I’m 30. I’m single. I’ve never had a boyfriend.
Society tells me this is strange. Culture tells me that the time to find first love is when you’re young. That if you’ve Never Been Kissed by the age of 25, there’s something wrong.
Josie Geller (Drew Barrymore), a baby-faced junior copywriter at the Chicago Sun-Times, must pose as a student at her former high school to research contemporary teenage culture. […] Josie infiltrates the inner circle of the most popular clique on campus. But she hits a major snag in her investigation — not to mention her own failed love life — when she falls for her dreamy English teacher, Sam Coulson (Michael Vartan).
Drew Barrymore plays Josie Geller, a dowdy 25-year-old newspaper copy editor with dreams of investigative journalism.
– Bob Smithhouse’s review
Does this mean I have a failed love life? What does it mean if you’ve never had a love life? Have you failed? And in what world could Drew Barrymore be considered ‘dowdy’? What does that even mean? Thesaurus.com gives me these synonyms:
Really? Drew Barrymore? Number 1 in People magazine’s ‘World’s Most Beautiful People’ list 2007? What hope have the rest of us got?
Does that mean I have to be beautiful to find a partner? Society tells me that I shouldn’t worry about my body or my looks. That I’m ‘more beautiful than I think‘. That people will love me anyway. Maybe I’m unusual, in that I don’t often worry about it. But as I get older and I’m still single, I have to wonder. I very rarely wear make-up. I’ve never really wanted to. If I did, would it make a difference? My weight has changed a lot over the last couple of years, so I’ve seen what I look like when I’m slimmer, and I have to say that my favourite photo of me is when I was nearly at my lightest…
…and that I don’t always like seeing photos of me when I was at my most overweight. Why should it even matter what I look like? And why should culture bombard me with images of women telling me that I should look different?
My facebook feed is full of children growing up, weddings, proposals. I love seeing it. I’m happy for my friends. I really am. I love seeing their lives progress and their babies grow. But with that happiness comes a little pang of jealousy.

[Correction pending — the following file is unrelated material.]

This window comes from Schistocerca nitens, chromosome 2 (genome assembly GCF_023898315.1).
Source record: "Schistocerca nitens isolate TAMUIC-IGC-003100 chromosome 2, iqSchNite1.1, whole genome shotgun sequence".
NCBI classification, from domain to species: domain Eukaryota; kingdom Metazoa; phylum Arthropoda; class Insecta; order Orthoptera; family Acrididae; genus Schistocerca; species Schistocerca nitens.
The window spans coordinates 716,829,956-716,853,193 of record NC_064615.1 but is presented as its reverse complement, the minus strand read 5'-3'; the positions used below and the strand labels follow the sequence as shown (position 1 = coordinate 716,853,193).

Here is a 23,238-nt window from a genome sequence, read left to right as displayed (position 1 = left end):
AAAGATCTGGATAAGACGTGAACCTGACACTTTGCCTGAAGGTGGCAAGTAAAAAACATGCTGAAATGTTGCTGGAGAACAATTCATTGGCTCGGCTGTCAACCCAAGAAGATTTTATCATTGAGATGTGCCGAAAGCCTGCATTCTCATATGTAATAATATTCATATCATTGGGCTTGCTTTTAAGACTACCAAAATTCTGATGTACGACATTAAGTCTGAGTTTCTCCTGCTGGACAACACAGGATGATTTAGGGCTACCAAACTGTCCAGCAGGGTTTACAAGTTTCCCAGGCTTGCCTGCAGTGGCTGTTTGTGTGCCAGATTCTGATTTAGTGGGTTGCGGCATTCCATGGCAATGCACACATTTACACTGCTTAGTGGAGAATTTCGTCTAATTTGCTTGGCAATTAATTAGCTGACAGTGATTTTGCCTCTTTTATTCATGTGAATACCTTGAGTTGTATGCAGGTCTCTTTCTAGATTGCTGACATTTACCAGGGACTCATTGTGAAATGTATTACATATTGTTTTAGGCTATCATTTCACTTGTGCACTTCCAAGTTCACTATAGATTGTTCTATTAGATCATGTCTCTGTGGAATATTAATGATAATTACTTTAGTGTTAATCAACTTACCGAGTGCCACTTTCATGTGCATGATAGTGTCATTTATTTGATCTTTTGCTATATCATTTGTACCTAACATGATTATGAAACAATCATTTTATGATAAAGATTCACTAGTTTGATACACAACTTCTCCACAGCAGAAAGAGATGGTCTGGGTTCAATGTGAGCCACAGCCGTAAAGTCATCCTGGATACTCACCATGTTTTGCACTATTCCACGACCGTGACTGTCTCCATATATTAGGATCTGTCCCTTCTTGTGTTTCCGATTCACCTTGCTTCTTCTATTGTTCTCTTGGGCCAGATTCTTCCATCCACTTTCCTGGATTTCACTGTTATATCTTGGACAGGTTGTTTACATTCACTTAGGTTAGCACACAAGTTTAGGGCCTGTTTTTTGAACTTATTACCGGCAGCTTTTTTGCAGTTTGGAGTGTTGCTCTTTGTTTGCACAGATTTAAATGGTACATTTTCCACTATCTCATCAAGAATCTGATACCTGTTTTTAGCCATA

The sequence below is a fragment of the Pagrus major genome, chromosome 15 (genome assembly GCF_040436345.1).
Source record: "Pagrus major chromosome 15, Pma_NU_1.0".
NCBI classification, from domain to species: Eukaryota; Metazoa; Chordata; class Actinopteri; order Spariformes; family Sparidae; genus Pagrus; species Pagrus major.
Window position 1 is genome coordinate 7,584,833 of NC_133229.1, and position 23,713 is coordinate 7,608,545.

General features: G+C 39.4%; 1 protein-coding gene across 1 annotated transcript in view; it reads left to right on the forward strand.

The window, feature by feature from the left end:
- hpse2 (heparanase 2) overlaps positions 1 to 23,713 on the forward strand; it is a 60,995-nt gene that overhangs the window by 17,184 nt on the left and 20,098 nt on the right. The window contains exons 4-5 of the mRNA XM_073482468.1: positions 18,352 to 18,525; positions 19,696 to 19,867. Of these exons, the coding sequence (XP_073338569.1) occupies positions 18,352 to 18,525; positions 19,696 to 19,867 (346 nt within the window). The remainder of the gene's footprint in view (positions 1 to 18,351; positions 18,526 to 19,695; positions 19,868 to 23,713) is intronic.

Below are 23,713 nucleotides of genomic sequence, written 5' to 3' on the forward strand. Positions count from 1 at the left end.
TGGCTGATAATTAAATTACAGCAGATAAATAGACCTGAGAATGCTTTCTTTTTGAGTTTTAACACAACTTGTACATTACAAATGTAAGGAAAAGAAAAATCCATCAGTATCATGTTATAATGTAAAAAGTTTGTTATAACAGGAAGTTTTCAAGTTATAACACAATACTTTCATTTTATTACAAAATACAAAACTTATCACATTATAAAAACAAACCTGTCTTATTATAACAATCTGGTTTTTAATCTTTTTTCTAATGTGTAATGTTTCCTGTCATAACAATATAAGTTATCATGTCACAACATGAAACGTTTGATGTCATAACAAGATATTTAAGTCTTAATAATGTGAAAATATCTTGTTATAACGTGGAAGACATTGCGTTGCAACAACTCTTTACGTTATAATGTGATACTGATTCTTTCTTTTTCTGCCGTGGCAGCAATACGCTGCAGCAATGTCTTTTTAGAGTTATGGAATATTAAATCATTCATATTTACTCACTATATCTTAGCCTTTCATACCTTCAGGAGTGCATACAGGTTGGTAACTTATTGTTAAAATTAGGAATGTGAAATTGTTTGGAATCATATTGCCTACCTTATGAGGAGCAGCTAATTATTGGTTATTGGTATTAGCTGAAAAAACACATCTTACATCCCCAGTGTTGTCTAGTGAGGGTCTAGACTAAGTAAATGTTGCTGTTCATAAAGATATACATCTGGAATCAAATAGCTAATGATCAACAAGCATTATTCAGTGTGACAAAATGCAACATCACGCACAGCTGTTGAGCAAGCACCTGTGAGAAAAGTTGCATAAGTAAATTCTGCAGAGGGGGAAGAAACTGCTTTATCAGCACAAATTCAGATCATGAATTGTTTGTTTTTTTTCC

The grass is always greener on the other side, right?
I know that so much of what I’ve done would have been much more difficult or even impossible with a family. It would have been hard to consistently have to leave people behind. Not that I didn’t and don’t miss my friends and other members of my family when I’m not with them, which is all the time now they’re all over the world. It’s not quite the same when it’s your partner and kids though, is it?
My life is amazing. There is no pressure from my family to provide grandkids. I’m incredibly lucky. I know that I have been privileged to experience so many things that it would be difficult or impossible for large portions of the world to experience. Middle-class guilt, of course.
But it doesn’t stop me wondering if I’ll ever have kids. If I’ll ever have somebody to share my life with. And if I do, when it’ll happen. I know it’s not too late, yet. I should still have time. But as the Reduced Shakespeare Company say:
Cut the crap, Hamlet! My biological clock is ticking and I want babies now!
Of course, in the classic complaint of single women, all the men I like are in serious relationships, gay, or both. Statistically, there must be single, straight, decent men who want to settle down and have a family out there, but so far they’ve proved elusive. Who knows? Maybe I’ve already met the ‘right’ person, but we just haven’t realised it yet. And yes, I’ve tried internet dating.
And then there’s that question which they must be asking about me too. Single? 30? What’s wrong? Am I too independent? Too focussed on my career? Do I move around too much, not leaving me time to develop deeper relationships? Do I not drink enough? Not go out often enough? Not that I plan to start drinking to find a partner. And of course, I know there’s nothing wrong with me, or with them for that matter. We are who we are, and I’m happy with who I am.
When I tell people I’ve never had a boyfriend, the first thing they normally ask is ‘Why?’ Erm, because it just hasn’t happened. In China, I’m well into the age of being a leftover woman. In Crimea, most people seem to be married and have kids by their mid 20s, and not wearing make-up or elegant clothes made me stand out like a sore thumb. I went to Durham University, which apparently has the highest number of alumni married to each other in the UK, including many of my friends, but not including me. I don’t begrudge them this, but I would love to join them.
So that’s what this ‘would love’ letter is about. A bit of self-indulgence. And making public those private desires, the ones which strike hardest at every holiday, every Christmas, every birthday, every New Year, every Friday night at home alone. Not because I want pity. Not because I want eligible bachelors to come pouring out of the woodwork. But because it’s a part of me, of who I am, that yearning to share my life with someone and to have children, to see the amazing world we live in through the eyes of a little one discovering it for the first time. Not a new desire, but one which seems to come with more pressure with each passing year.
Happy Valentine’s Day.